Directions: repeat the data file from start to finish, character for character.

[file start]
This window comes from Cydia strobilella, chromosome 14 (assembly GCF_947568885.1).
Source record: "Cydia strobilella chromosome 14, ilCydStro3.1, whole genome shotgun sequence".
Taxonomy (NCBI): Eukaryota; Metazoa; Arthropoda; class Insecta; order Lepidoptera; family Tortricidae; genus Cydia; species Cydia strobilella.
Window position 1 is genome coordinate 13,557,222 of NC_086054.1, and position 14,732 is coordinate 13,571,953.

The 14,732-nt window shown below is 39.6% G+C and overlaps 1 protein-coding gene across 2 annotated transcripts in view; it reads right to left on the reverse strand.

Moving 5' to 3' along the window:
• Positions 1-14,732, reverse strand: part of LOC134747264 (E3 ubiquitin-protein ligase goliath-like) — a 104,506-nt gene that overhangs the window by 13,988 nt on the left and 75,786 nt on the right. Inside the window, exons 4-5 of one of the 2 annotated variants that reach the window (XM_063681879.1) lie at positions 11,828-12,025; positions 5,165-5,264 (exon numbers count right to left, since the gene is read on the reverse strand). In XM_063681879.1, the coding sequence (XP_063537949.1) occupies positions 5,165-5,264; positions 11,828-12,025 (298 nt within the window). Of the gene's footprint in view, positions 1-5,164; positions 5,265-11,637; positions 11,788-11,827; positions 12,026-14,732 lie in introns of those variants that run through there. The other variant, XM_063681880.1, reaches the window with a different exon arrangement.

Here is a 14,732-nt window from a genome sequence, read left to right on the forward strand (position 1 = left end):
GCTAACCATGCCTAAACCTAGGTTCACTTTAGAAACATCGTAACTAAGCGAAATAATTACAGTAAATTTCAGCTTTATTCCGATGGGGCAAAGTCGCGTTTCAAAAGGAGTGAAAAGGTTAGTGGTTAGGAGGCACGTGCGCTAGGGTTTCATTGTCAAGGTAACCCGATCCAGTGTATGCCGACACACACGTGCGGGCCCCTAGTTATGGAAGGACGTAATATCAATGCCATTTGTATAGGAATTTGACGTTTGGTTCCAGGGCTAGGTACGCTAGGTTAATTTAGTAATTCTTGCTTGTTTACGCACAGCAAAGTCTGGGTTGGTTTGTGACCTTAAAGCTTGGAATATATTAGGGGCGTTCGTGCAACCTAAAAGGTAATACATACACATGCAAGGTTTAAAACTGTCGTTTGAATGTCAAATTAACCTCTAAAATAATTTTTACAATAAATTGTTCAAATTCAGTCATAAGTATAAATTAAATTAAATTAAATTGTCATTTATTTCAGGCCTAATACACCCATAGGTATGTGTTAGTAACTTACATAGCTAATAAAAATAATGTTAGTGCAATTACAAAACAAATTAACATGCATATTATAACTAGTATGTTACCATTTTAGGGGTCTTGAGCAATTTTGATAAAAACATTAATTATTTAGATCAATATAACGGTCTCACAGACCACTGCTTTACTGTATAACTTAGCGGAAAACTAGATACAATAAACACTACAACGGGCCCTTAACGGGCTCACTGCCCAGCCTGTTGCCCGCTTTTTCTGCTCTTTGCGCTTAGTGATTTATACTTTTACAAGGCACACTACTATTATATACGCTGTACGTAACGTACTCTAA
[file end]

This window comes from Cydia strobilella, chromosome 14 (assembly GCF_947568885.1).
Source record: "Cydia strobilella chromosome 14, ilCydStro3.1, whole genome shotgun sequence".
Taxonomy (NCBI): Eukaryota; Metazoa; Arthropoda; class Insecta; order Lepidoptera; family Tortricidae; genus Cydia; species Cydia strobilella.
Window position 1 is genome coordinate 13,557,222 of NC_086054.1, and position 14,732 is coordinate 13,571,953.

The 14,732-nt window shown below is 39.6% G+C and overlaps 1 protein-coding gene across 2 annotated transcripts in view; it reads right to left on the reverse strand.

Moving 5' to 3' along the window:
• Positions 1-14,732, reverse strand: part of LOC134747264 (E3 ubiquitin-protein ligase goliath-like) — a 104,506-nt gene that overhangs the window by 13,988 nt on the left and 75,786 nt on the right. Inside the window, exons 4-5 of one of the 2 annotated variants that reach the window (XM_063681879.1) lie at positions 11,828-12,025; positions 5,165-5,264 (exon numbers count right to left, since the gene is read on the reverse strand). In XM_063681879.1, the coding sequence (XP_063537949.1) occupies positions 5,165-5,264; positions 11,828-12,025 (298 nt within the window). Of the gene's footprint in view, positions 1-5,164; positions 5,265-11,637; positions 11,788-11,827; positions 12,026-14,732 lie in introns of those variants that run through there. The other variant, XM_063681880.1, reaches the window with a different exon arrangement.

Here is a 14,732-nt window from a genome sequence, read left to right on the forward strand (position 1 = left end):
GCTAACCATGCCTAAACCTAGGTTCACTTTAGAAACATCGTAACTAAGCGAAATAATTACAGTAAATTTCAGCTTTATTCCGATGGGGCAAAGTCGCGTTTCAAAAGGAGTGAAAAGGTTAGTGGTTAGGAGGCACGTGCGCTAGGGTTTCATTGTCAAGGTAACCCGATCCAGTGTATGCCGACACACACGTGCGGGCCCCTAGTTATGGAAGGACGTAATATCAATGCCATTTGTATAGGAATTTGACGTTTGGTTCCAGGGCTAGGTACGCTAGGTTAATTTAGTAATTCTTGCTTGTTTACGCACAGCAAAGTCTGGGTTGGTTTGTGACCTTAAAGCTTGGAATATATTAGGGGCGTTCGTGCAACCTAAAAGGTAATACATACACATGCAAGGTTTAAAACTGTCGTTTGAATGTCAAATTAACCTCTAAAATAATTTTTACAATAAATTGTTCAAATTCAGTCATAAGTATAAATTAAATTAAATTAAATTGTCATTTATTTCAGGCCTAATACACCCATAGGTATGTGTTAGTAACTTACATAGCTAATAAAAATAATGTTAGTGCAATTACAAAACAAATTAACATGCATATTATAACTAGTATGTTACCATTTTAGGGGTCTTGAGCAATTTTGATAAAAACATTAATTATTTAGATCAATATAACGGTCTCACAGACCACTGCTTTACTGTATAACTTAGCGGAAAACTAGATACAATAAACACTACAACGGGCCCTTAACGGGCTCACTGCCCAGCCTGTTGCCCGCTTTTTCTGCTCTTTGCGCTTAGTGATTTATACTTTTACAAGGCACACTACTATTATATACGCTGTACGTAACGTACTCTAA